Sailors of USS Quincy honored for heroic service
By G. Michael Dobbsnews@thereminder.com
SPRINGFIELD – For Springfield native Paul Cadieux to hear his brother George’s name read as part of a memorial to the crewmembers who lost their lives aboard the USS Quincy his reaction was profound.
“Words I can not express,” Cadieux told Reminder Publications.
The native of Springfield’s Pine Point neighborhood now lives in East Longmeadow and his daughter Shirley Simolari arranged for him to attend the memorial on Aug. 9 at the home of Daniel Gavin in Quincy.
Now 93, Galvin is a survivor of the sinking of the USS Quincy, a New Orleans-Class heavy cruiser, in 1942, Simolari explained.
According to the Department of the Navy’s Navel Historical Center, “On 7 August 1942, Quincy bombarded Japanese installations on Guadalcanal in support of the U.S. Marine Corps landing there. During the night of 8-9 August, she was one of three heavy cruisers stationed in the northern approaches to the invasion zone and was sunk there by a force of Japanese cruisers in the disastrous Battle of Savo Island in the early morning darkness of 9 August 1942.”
Simolari explained that Galvin started reading the names of his 379 shipmates who were killed in the attack years ago at his home. She learned about it, contacted Galvin and asked if she and her father could attend this year.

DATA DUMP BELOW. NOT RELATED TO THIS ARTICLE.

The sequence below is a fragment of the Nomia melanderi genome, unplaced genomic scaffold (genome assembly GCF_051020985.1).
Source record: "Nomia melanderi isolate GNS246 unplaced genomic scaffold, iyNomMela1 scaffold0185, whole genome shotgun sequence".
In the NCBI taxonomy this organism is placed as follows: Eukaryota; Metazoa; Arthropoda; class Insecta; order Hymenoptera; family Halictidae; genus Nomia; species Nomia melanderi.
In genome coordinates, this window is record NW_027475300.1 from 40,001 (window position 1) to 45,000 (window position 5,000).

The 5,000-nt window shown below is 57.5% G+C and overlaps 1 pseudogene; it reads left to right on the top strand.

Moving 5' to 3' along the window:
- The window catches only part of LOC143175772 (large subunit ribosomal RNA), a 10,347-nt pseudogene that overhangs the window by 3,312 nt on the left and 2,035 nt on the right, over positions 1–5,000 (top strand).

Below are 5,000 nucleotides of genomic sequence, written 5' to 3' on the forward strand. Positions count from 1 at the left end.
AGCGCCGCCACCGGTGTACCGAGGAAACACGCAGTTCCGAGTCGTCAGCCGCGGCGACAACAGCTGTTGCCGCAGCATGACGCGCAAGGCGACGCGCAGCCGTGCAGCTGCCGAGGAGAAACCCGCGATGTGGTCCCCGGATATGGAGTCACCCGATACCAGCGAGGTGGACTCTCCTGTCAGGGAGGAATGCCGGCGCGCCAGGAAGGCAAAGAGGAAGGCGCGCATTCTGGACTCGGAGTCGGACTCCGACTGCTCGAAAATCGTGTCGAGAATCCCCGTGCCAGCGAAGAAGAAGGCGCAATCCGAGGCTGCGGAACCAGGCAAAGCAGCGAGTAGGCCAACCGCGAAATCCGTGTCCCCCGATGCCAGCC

“It was so moving. It was amazing,” she said.
Simolari and her father were both impressed with how Galvin read each name and frequently paused to recount something personal about the sailors he knew. The simple ceremony was conducted in Galvin’s garage because of the rain.
“He said [the names] with such emphasis,” Simolari said.
She said that Paul was six years older than her father and he looked up to his older brother. His death during the war affected her father.
“My father never had any closure,” she said.
A portrait of George Cadieux hung in their home as she was growing up, she said.
Over the years, she used the Internet to find photos and information about the USS Quincy for her father. She had made a trip to Hawaii to learn more about the ship.
Paul Cadieux said he learned that day that two other people from Springfield served aboard the USS Quincy besides his brother.
The recitation of the names was “something I wanted to hear,” he added.
Simolari said her father was clearly moved by the ceremony and said that on the ride home heard many stories about her late uncle she had never heard before.
Paul Cadieux said, “I’m blessed to have a daughter who did this for me.”